Time passed: we hunted and sparred together,
But, besides this, we talked:
Long nights sprawled on the huge beds of the palace,
And warm afternoons on my riverbanks,
With the fish and the birds, cool water swirling past our ankles,
While I shifted into shapes of beasts
And he laughed like a child with wonder,
Resting his head on the false lion curled up in the sun.
Every king has his confidant:
Achilles had his Patroclus; Orestes, Pylades;
you yourself entrust yourself to Achates,
And Volscian Camilla was inseparable from Acca while she lived.
I was the keeper of Turnus's heart;
I tried to shield him when he would not shield himself.
I carry secrets known now to me alone,
That will soon be entirely forgotten on the earth.
But I will tell you one—Turnus forgive me the betrayal!—
So that a little more of him may be remembered,
A piece of the hero I knew as a man.
Venus, your mother, held no power over him;
He never lay with woman or man
(Since his marriage was cut short).
He scorned the tyranny of love, saying:
'Juturna, Cupid's arrows have turned clever men to fools
And brave men to simpering poets.
Better to pray to Diana and Mars,
To fight always for one's own self and country,
And if you must love,
Love the merits of a person's heart—
For Venus's slaves adore the unworthy,
And even the most glorious body should have no claim
On your good sense and honor.'
And I agreed, for my brother knew much of honor
And even of good sense: he never wasted his efforts
But always thought to acquit himself well and fight
For the interests of Ardea and the Rutulians,
Even if, given the choice between glorious risk and wary caution,
He chose always differently from I.
“Turnus loved the merits of the heart
Of another wild warrior sacred to Diana and to Mars,
Camilla the sylvan princess, slain by an unknown Trojan.
He brought me to learn more of fighting at her hands,
And she became my dearest amica,
A woman who lived in the wilderness outside of walls,
Whose laugh was bright and reckless,
Who had never known the touch of a man
But instead surrounded herself with cheerful girls,
Free and fierce and skilled with their bows and spears.
She competed with my brother in friendly sport,
Hunting the forest as rivals,
And they debated the merits of light or heavy armor,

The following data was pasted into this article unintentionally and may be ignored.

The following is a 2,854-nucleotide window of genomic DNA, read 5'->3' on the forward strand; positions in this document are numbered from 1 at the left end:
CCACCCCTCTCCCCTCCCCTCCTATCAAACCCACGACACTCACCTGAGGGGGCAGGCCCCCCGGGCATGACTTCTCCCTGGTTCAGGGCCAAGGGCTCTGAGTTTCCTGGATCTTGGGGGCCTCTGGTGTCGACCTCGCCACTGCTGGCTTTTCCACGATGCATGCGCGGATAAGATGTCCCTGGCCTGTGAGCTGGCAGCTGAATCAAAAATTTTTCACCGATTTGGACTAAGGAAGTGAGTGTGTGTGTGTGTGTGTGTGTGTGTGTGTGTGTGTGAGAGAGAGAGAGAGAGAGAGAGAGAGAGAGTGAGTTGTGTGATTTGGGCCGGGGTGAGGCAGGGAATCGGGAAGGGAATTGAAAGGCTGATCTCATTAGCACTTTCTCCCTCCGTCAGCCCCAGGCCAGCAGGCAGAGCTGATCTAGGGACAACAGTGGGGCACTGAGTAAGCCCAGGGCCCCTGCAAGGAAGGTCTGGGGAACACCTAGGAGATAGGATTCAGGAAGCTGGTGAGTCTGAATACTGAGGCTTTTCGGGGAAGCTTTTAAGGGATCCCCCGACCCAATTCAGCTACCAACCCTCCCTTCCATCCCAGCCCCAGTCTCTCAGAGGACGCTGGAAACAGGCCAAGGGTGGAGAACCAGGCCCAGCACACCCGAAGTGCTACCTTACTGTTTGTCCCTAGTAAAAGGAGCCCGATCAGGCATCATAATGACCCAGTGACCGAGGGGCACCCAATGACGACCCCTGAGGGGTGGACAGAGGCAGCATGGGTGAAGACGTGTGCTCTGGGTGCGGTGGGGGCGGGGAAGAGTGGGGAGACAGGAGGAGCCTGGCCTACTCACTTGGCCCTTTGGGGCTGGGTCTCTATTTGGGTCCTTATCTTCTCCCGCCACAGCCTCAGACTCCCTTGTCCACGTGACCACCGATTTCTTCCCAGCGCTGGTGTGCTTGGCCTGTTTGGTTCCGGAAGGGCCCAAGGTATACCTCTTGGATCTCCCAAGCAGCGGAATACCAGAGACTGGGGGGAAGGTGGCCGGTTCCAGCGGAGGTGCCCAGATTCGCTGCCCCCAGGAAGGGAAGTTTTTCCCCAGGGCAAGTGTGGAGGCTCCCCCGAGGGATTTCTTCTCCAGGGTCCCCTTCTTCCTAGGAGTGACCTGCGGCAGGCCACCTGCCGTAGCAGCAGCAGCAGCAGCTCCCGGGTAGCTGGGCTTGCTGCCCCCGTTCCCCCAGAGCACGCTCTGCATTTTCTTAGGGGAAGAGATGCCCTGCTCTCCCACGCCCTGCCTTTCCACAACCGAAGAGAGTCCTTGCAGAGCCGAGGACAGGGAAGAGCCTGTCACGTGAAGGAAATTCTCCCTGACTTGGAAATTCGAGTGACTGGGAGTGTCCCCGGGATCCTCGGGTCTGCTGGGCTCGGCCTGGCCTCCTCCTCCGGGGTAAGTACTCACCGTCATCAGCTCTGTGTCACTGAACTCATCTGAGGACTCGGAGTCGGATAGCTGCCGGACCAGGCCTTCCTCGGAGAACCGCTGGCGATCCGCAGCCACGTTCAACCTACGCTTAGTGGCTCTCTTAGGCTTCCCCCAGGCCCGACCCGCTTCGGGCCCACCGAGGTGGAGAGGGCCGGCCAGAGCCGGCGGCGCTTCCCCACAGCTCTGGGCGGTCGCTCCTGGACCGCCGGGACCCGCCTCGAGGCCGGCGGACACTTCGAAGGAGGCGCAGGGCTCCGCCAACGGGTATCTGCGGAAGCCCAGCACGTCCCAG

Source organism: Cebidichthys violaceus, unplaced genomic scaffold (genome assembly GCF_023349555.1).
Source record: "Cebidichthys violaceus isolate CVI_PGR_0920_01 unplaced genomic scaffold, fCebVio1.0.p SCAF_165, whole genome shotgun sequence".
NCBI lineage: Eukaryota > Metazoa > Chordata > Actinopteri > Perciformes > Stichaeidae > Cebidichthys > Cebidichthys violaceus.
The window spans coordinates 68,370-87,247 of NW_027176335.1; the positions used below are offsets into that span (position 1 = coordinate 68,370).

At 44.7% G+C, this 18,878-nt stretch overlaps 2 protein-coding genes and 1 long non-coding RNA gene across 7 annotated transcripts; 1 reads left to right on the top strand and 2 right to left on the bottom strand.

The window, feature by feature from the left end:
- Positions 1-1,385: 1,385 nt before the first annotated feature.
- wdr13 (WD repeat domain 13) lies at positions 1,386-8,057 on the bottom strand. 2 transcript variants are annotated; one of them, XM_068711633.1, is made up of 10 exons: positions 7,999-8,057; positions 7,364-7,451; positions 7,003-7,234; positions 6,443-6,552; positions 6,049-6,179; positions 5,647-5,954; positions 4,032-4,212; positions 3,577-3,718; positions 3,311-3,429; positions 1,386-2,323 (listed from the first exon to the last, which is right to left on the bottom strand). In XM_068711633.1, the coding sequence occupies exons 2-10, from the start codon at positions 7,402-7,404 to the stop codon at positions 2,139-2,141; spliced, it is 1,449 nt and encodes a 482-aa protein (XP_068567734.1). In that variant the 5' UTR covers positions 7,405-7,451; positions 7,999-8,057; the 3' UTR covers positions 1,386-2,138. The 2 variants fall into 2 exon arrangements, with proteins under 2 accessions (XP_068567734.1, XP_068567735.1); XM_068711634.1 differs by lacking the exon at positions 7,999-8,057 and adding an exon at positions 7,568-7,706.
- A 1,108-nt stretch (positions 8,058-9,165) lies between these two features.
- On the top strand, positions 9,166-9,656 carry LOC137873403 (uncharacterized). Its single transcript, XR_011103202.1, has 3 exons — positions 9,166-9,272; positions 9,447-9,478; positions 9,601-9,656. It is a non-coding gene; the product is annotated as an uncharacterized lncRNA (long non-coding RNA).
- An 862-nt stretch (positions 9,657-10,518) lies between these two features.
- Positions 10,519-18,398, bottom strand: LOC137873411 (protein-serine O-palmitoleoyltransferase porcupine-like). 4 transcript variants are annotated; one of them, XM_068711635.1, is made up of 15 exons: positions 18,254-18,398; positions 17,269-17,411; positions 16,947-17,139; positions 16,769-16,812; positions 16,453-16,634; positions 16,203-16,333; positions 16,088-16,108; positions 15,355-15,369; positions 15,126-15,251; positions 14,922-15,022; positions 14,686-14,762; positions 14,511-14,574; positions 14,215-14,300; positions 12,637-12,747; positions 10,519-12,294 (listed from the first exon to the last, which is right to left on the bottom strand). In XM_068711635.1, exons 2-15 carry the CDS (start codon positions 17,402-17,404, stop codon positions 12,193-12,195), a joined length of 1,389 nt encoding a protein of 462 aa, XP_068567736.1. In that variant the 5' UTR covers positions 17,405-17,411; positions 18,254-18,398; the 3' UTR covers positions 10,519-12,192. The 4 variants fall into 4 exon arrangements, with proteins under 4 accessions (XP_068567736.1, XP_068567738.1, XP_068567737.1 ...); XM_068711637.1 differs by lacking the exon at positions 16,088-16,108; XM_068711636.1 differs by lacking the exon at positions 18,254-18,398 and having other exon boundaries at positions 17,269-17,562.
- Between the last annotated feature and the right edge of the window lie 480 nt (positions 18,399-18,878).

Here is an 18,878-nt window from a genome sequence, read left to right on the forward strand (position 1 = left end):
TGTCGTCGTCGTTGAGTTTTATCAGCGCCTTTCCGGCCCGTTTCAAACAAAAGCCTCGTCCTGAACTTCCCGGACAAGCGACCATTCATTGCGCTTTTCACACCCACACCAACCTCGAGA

The axe or the sword in battle,
The beauty of a well-watered wood or the high strong towers of the city.
To me she spoke of love, of men and women,
Of the story of her father: exiled for his wickedness,
He brought his infant daughter to the lawless forest,
Consecrated her to Latona's virgin child,
Gave her a spear to protect her from wild beasts and savages,
But when she became a woman, blessed (or cursed) with beauty,
He bade her marry a noble young man,
Return to the halls of civilization,
And bring triumphant redemption to his name.
She had refused and left Metabus bitter and alone,
Banished to the woods he was not born to;
So also my father, the old King Daunus,
Had wished me to marry,
So that I fled to my lakes and hid from him,
Until in his age he came to forget his children and his kingdom.
Turnus took his scepter,
And Daunus retreated to his tower in twisted confusion,
Tended by his wife, drooling from his slack mouth.
So too did King Latinus, having found himself a widow,
Abdicate all duties and hide away to mourn
The loss of all he had expected
Through the intervention of the gods.
Such weakness in the minds of kings!
I might be tempted to entrust all nations to women,
Had I not heard of the valor of King Priam in his hour of despair,
And of the madness of your abandoned lord of Carthage—
Queens, too, are subject to the wounds of Fate and Love.
“Camilla never wore a crown, and I envy this freedom, too.
But she scoffed at my brother's dismissal of your mother's wiles
And claimed that no one could escape the fragile heart, saying: